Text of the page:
Book review: “Millions” by Frank Cottrell Boyce

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Book review: “Millions” by Frank Cottrell Boyce

The final two sentences of “Millions” by Frank Cottrell Boyce are:

Sometimes money can leave your hand and fall like water from a pipe onto the hot ground, and the dusty earth swallows it up and bursts into food and flowers for miles and miles around. And all the seeds and roots and lives that were lying dead in the ground spring all the way back to life.

I don’t mind admitting that I cried twice while reading “Millions” — and I knew the story.

The Danny Boyle 2004 movie “Millions” — one of my all-time favorites — was written by Boyce. Boyce did the screenplay and then wrote this novel which was published six months before the movie premiered.

There are a few different wrinkles in the two versions, but both tell the story of nine-year-old Damian, his ten-year-old brother Anthony and their Dad. And a missing 229,000 in British pounds Sterling.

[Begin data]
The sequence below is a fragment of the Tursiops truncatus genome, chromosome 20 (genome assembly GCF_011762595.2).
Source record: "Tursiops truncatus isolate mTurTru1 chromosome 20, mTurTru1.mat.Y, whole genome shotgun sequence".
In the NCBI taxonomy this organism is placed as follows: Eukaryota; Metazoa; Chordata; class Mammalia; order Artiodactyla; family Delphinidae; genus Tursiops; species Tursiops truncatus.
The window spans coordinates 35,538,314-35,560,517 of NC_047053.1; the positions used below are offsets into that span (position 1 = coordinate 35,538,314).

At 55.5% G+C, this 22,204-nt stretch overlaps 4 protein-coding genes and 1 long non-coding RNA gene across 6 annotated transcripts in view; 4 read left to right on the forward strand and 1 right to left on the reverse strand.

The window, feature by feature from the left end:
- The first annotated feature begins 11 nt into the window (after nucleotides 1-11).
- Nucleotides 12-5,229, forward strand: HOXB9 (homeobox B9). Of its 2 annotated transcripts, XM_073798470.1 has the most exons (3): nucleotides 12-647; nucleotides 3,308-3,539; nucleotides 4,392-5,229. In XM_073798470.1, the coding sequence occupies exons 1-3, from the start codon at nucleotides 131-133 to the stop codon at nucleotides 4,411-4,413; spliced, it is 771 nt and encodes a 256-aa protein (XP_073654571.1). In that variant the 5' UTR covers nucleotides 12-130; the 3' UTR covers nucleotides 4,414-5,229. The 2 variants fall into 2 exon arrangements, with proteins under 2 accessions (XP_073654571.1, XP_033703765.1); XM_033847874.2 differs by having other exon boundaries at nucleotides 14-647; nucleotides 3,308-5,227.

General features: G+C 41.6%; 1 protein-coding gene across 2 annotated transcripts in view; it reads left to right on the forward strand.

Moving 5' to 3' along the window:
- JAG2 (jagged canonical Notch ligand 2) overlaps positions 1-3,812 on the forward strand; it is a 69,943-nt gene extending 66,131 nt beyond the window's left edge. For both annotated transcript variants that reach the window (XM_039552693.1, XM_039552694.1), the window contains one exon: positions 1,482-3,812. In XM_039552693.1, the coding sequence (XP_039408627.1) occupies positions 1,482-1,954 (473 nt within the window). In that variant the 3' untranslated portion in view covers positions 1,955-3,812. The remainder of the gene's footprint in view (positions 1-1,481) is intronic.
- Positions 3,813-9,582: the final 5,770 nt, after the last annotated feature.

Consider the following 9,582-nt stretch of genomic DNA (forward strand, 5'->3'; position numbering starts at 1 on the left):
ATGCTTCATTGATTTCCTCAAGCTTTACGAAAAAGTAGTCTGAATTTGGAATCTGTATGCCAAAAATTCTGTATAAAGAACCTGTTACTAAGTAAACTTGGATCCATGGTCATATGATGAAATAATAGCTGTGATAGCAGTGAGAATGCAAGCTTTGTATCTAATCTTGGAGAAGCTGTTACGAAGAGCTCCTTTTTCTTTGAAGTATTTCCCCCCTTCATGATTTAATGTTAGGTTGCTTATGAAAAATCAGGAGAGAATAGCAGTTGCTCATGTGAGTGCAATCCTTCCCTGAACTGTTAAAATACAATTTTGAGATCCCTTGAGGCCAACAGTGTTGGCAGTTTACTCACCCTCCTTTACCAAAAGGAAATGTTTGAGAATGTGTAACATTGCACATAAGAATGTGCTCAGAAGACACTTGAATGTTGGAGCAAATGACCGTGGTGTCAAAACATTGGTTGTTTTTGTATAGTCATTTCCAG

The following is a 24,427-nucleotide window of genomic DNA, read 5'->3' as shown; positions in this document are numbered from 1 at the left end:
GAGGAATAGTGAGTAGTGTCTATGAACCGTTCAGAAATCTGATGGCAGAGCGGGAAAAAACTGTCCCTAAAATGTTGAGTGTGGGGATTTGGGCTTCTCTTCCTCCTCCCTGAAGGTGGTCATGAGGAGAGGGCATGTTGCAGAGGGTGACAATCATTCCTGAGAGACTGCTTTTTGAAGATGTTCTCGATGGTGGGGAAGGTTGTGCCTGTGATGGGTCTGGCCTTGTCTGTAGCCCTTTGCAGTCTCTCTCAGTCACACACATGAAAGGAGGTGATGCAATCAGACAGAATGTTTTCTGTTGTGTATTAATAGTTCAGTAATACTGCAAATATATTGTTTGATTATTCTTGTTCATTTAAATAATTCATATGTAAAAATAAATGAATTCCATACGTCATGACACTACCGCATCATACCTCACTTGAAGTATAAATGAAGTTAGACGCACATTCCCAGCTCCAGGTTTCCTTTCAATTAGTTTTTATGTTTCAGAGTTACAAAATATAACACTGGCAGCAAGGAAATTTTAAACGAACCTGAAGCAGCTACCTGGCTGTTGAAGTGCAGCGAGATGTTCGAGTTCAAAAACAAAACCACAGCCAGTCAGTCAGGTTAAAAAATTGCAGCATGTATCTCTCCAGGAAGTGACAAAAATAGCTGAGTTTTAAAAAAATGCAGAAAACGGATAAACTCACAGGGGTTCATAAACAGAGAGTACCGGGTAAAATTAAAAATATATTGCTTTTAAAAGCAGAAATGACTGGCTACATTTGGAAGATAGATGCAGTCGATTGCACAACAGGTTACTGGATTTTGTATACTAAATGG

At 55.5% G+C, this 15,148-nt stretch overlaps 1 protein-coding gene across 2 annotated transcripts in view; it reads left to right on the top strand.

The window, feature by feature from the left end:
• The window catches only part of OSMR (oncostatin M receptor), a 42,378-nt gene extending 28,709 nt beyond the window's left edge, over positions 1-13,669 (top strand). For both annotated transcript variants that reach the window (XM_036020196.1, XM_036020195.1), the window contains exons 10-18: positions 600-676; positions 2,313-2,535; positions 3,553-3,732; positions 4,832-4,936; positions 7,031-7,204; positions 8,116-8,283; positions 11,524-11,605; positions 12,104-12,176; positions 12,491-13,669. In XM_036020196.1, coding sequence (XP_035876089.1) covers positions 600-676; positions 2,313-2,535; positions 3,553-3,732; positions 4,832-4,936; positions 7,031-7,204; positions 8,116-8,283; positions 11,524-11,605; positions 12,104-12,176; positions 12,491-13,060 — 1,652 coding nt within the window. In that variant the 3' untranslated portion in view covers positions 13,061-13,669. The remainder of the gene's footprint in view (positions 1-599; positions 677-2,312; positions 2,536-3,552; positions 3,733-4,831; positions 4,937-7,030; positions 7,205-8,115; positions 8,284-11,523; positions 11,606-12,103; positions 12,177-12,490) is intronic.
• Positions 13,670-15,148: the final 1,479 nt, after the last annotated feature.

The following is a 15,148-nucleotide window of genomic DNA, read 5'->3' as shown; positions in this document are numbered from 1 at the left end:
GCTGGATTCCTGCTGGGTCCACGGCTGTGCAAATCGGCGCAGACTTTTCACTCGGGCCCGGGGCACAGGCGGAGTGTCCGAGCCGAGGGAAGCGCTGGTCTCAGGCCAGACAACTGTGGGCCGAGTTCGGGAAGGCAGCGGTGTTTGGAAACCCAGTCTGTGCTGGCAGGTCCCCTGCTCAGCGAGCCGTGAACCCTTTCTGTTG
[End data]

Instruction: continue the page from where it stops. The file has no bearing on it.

Maureen, the mother of the two boys, is dead, and Anthony has figured out how to manipulate adults by saying, “Our mum is dead.” That’s one of the ways he copes with her death, that and making grand plans for making money.

Damian has become an expert on saints, hoping his mother is among their host. He is sweet and open and vulnerable and has conversations with saints ranging from Clare to Joseph, from Francis of Assisi to 22 Ugandan martyrs, from Nicholas to a foul-mouthed Peter.

As St. Clare of Assisi (1194-1253) once said to me, “Saints are like TV. There’re everywhere. But you need an aerial.”

Damian has an aerial. He also has this urge to do good. It’s good to be in his head for the 247 pages of the novel.

A final point: Why is it there aren’t any other novels like this about saints? I mean, we’ve got hordes of books about vampires, werewolves, demons and the like. I’d like to see a mystery novel with a saint or saints advising the detective. Or a romance novel with the heroine getting tips from St. Raphel, the patron saint of lovers. Or a literary novel in which angst-ridden characters find solace or maybe just more ambiguity by conversing with their guardian angels.

Just a thought.

Patrick T. Reardon
8.30.12

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